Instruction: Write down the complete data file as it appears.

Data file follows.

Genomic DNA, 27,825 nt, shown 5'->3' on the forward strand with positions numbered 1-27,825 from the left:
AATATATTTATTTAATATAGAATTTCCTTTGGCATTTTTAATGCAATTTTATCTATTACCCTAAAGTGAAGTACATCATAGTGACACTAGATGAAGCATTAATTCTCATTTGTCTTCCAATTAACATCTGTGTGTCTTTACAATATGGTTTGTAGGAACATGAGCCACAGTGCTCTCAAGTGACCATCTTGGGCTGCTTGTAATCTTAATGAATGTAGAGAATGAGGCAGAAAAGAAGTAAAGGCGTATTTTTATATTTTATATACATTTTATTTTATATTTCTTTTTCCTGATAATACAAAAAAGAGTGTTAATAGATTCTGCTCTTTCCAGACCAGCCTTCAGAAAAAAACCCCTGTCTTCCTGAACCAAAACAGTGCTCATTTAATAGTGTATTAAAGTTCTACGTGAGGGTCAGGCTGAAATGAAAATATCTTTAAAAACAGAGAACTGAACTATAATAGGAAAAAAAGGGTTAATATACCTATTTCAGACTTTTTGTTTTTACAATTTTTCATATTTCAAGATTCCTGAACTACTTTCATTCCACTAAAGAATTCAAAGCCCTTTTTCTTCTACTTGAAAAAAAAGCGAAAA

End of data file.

Genomic DNA, 27,825 nt, shown 5'->3' on the forward strand with positions numbered 1-27,825 from the left:
AATATATTTATTTAATATAGAATTTCCTTTGGCATTTTTAATGCAATTTTATCTATTACCCTAAAGTGAAGTACATCATAGTGACACTAGATGAAGCATTAATTCTCATTTGTCTTCCAATTAACATCTGTGTGTCTTTACAATATGGTTTGTAGGAACATGAGCCACAGTGCTCTCAAGTGACCATCTTGGGCTGCTTGTAATCTTAATGAATGTAGAGAATGAGGCAGAAAAGAAGTAAAGGCGTATTTTTATATTTTATATACATTTTATTTTATATTTCTTTTTCCTGATAATACAAAAAAGAGTGTTAATAGATTCTGCTCTTTCCAGACCAGCCTTCAGAAAAAAACCCCTGTCTTCCTGAACCAAAACAGTGCTCATTTAATAGTGTATTAAAGTTCTACGTGAGGGTCAGGCTGAAATGAAAATATCTTTAAAAACAGAGAACTGAACTATAATAGGAAAAAAAGGGTTAATATACCTATTTCAGACTTTTTGTTTTTACAATTTTTCATATTTCAAGATTCCTGAACTACTTTCATTCCACTAAAGAATTCAAAGCCCTTTTTCTTCTACTTGAAAAAAAAGCGAAAA